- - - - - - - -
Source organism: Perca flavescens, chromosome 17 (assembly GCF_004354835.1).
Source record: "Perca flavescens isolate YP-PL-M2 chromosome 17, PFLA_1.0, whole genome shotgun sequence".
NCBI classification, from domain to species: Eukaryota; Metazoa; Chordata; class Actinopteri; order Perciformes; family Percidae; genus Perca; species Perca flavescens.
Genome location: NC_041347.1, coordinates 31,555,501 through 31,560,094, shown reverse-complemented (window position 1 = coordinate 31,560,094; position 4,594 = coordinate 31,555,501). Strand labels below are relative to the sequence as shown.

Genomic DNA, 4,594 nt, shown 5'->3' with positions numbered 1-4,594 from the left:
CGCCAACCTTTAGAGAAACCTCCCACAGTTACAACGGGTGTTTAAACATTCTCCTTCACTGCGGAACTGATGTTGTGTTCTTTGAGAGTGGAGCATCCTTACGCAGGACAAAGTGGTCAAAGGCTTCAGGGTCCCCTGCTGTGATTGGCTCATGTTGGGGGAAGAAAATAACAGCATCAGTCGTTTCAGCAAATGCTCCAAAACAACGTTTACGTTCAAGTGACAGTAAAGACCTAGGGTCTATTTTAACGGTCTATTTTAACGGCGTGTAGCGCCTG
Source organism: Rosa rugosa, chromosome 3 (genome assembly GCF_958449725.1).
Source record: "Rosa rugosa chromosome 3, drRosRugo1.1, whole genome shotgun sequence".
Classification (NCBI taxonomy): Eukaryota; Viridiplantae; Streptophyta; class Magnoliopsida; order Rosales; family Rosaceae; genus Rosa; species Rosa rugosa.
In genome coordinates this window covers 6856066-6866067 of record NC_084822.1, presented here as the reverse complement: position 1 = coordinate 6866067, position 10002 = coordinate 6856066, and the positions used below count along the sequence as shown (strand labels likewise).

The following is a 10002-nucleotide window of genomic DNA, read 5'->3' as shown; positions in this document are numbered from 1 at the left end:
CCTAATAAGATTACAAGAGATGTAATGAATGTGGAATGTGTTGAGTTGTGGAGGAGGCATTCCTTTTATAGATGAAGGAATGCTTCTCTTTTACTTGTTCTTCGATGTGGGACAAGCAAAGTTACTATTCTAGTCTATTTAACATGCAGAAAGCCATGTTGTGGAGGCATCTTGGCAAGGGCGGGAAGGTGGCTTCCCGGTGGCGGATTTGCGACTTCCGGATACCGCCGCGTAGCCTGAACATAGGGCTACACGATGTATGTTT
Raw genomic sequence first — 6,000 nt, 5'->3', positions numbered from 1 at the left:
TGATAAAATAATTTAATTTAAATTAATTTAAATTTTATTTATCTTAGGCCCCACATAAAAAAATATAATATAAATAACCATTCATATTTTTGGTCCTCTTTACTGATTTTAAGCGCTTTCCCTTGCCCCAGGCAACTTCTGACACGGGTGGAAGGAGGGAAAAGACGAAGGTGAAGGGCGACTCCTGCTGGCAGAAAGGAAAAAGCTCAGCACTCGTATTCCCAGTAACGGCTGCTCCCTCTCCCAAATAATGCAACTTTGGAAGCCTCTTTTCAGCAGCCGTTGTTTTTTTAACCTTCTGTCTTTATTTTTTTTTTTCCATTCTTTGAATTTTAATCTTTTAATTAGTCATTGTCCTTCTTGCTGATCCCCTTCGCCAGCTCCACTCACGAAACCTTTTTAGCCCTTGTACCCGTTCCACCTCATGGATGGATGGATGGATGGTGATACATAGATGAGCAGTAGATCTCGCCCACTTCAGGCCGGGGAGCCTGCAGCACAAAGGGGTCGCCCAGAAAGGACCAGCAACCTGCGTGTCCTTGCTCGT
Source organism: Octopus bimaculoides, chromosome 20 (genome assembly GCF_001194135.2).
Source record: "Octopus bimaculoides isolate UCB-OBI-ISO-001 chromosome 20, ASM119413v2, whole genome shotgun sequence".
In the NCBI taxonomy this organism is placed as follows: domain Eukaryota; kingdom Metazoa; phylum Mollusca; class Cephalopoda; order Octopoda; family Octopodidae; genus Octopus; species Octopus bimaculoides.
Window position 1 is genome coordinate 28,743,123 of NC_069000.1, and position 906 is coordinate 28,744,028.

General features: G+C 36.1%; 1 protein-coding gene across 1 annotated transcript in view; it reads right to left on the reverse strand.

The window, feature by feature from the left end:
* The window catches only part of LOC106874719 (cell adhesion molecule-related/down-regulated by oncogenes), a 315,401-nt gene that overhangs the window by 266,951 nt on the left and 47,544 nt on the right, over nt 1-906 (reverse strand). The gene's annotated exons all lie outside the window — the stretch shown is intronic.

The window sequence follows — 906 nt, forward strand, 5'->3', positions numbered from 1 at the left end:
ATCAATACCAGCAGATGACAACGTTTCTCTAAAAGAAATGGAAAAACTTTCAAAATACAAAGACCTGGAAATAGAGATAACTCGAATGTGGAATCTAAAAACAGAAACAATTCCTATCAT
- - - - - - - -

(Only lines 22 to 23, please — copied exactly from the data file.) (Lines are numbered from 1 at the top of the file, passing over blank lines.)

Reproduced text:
The window sequence follows — 906 nt, forward strand, 5'->3', positions numbered from 1 at the left end:
ATCAATACCAGCAGATGACAACGTTTCTCTAAAAGAAATGGAAAAACTTTCAAAATACAAAGACCTGGAAATAGAGATAACTCGAATGTGGAATCTAAAAACAGAAACAATTCCTATCAT